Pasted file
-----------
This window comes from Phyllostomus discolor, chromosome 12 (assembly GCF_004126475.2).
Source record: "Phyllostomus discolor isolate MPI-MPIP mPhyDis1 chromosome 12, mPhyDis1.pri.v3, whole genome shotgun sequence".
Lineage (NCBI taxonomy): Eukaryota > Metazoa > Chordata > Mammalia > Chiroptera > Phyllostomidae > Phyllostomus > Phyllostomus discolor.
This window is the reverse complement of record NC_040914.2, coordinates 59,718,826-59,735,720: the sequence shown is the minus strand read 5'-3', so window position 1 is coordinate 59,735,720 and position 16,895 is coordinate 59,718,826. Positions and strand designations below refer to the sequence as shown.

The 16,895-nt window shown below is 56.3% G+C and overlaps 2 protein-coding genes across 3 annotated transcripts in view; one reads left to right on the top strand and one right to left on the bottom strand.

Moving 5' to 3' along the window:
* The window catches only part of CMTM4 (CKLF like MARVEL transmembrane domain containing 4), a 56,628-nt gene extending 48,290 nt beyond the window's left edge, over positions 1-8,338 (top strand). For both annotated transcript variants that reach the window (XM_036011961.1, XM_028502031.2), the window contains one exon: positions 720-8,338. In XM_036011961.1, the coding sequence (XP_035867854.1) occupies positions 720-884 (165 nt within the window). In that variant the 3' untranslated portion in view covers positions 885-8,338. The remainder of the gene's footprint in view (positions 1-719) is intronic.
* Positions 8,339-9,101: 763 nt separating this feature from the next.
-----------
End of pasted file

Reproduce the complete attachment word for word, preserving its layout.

This window comes from Phyllostomus discolor, chromosome 12 (assembly GCF_004126475.2).
Source record: "Phyllostomus discolor isolate MPI-MPIP mPhyDis1 chromosome 12, mPhyDis1.pri.v3, whole genome shotgun sequence".
Lineage (NCBI taxonomy): Eukaryota > Metazoa > Chordata > Mammalia > Chiroptera > Phyllostomidae > Phyllostomus > Phyllostomus discolor.
This window is the reverse complement of record NC_040914.2, coordinates 59,718,826-59,735,720: the sequence shown is the minus strand read 5'-3', so window position 1 is coordinate 59,735,720 and position 16,895 is coordinate 59,718,826. Positions and strand designations below refer to the sequence as shown.

The 16,895-nt window shown below is 56.3% G+C and overlaps 2 protein-coding genes across 3 annotated transcripts in view; one reads left to right on the top strand and one right to left on the bottom strand.

Moving 5' to 3' along the window:
* The window catches only part of CMTM4 (CKLF like MARVEL transmembrane domain containing 4), a 56,628-nt gene extending 48,290 nt beyond the window's left edge, over positions 1-8,338 (top strand). For both annotated transcript variants that reach the window (XM_036011961.1, XM_028502031.2), the window contains one exon: positions 720-8,338. In XM_036011961.1, the coding sequence (XP_035867854.1) occupies positions 720-884 (165 nt within the window). In that variant the 3' untranslated portion in view covers positions 885-8,338. The remainder of the gene's footprint in view (positions 1-719) is intronic.
* Positions 8,339-9,101: 763 nt separating this feature from the next.